After 23 quarters of uninterrupted growth, the U.S. economy contracted for the first time since 2014 in the first three months of 2020. According to the second estimate released by the U.S. Bureau of Economic Analysis on Thursday, real GDP declined by 5.0 percent in Q1 2020, down from a first, preliminary estimate of 4.8 percent released in late April. This marks the worst contraction since Q4 2008, when U.S. GDP declined by 8.4 percent at the height of the financial crisis.
Coming amid the COVID-19 crisis that has hit the U.S. economy with full force in late March, the downturn was widely expected and is feared to be a mere taste of worse things to come. Considering that large parts of the country have been on lockdown through all of April and that more than 40 million Americans filed for unemployment benefits during the pandemic, it’s all but certain that things will get worse before they get better.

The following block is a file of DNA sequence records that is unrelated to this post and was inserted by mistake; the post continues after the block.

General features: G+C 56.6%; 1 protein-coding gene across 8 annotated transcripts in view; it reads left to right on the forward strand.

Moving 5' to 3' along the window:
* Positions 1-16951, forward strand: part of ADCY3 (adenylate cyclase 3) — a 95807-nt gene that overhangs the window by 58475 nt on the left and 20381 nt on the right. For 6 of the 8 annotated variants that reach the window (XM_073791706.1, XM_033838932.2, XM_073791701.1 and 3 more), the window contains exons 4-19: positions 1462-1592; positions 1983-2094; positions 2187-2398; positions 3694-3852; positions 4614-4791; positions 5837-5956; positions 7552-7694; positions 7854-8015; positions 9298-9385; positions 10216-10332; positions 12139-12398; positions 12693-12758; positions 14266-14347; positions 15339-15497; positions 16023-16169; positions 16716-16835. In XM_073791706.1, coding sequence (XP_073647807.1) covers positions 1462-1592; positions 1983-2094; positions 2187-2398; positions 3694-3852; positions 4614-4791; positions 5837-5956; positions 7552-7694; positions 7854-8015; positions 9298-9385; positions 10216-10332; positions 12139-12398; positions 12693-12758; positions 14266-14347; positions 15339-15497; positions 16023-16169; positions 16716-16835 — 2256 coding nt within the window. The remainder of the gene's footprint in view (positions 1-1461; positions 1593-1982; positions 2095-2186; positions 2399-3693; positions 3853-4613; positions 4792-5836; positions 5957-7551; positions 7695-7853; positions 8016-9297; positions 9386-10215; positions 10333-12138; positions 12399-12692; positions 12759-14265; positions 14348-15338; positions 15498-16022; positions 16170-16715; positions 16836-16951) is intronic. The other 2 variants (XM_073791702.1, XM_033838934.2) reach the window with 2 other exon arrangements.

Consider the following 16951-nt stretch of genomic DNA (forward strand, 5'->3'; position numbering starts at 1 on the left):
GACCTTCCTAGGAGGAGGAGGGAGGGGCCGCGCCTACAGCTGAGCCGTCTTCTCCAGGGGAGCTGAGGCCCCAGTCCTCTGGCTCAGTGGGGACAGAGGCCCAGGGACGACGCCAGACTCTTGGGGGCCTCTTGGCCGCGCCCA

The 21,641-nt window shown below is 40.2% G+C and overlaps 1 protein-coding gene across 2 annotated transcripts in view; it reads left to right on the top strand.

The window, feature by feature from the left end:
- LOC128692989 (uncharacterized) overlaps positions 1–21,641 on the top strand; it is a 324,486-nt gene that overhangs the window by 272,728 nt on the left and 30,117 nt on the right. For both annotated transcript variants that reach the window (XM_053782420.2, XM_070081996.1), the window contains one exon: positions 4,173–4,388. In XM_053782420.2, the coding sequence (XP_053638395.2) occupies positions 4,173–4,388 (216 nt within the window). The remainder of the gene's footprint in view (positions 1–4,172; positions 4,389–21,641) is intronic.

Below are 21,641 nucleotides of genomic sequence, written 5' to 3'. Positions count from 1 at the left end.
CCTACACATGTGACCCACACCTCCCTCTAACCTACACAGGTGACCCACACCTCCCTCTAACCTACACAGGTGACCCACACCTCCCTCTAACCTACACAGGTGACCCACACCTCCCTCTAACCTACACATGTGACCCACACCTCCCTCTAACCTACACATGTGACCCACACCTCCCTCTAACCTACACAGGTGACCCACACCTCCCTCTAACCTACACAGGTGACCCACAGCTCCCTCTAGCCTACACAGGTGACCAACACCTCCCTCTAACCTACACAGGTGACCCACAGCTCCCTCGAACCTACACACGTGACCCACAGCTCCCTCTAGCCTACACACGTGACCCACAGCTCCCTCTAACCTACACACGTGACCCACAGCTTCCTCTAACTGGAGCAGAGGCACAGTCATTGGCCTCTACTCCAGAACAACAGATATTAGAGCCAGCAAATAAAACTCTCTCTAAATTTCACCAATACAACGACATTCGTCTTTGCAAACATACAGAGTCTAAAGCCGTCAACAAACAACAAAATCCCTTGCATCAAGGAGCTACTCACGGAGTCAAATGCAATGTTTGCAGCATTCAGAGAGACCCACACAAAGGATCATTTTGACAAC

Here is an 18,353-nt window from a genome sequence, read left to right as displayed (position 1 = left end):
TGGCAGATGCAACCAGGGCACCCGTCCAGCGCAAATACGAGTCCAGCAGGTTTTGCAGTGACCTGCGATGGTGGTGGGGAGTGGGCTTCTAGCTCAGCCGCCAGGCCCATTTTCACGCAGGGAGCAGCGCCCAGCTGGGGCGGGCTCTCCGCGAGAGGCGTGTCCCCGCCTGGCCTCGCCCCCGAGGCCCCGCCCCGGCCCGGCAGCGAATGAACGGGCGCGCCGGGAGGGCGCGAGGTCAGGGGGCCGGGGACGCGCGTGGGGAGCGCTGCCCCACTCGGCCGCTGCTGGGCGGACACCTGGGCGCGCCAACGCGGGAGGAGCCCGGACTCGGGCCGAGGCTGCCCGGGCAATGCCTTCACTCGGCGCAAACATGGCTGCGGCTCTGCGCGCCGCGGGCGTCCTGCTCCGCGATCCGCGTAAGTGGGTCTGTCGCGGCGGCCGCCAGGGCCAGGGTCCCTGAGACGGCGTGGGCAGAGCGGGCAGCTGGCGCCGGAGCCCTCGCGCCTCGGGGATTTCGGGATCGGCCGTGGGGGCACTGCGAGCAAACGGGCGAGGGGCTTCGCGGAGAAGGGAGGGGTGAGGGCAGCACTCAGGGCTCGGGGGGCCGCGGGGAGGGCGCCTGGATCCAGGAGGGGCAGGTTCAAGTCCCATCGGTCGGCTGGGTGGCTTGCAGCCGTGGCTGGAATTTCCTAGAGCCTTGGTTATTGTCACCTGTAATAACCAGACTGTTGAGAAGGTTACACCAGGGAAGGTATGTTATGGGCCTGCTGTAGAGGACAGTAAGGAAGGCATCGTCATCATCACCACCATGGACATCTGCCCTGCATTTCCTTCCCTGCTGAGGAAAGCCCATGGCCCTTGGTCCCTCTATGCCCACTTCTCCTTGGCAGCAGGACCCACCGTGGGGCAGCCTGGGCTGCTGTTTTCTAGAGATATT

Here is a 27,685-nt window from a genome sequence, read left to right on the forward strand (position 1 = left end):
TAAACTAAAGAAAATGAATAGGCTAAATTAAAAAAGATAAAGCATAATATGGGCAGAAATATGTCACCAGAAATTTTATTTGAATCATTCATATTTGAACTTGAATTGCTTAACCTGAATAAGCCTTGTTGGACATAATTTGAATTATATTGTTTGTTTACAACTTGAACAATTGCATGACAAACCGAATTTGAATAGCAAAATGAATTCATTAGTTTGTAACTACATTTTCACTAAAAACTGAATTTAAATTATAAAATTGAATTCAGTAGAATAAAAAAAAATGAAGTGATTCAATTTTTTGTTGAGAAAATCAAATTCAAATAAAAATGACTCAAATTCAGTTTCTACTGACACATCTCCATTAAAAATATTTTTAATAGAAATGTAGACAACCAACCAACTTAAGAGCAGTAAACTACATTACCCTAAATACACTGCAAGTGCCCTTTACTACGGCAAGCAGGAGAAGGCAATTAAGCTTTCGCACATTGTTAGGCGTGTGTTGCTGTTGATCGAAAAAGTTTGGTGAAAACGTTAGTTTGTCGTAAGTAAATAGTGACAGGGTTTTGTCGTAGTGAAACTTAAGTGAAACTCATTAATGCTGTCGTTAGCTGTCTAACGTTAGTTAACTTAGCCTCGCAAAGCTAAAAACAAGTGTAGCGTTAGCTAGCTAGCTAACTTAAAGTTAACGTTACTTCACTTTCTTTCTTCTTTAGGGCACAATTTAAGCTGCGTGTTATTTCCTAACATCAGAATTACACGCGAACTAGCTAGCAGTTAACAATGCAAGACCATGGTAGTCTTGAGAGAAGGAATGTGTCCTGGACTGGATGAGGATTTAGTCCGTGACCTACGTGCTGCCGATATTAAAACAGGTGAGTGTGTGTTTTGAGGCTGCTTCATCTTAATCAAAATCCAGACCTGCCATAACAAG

“The decline in first quarter GDP reflected the response to the spread of COVID-19, as governments issued “stay-at-home” orders in March,” the BEA wrote in its official release. “This led to rapid changes in demand, as businesses and schools switched to remote work or canceled operations, and consumers canceled, restricted, or redirected their spending.”
While not officially the end of the longest expansion in U.S. history – a recession is widely defined as two consecutive quarters of negative GDP growth and has to be officially declared by the National Bureau of Economic Research’s Business Cycle Dating Committee – experts consider a recession inevitable at this point, the question now being how long and how deep it will be.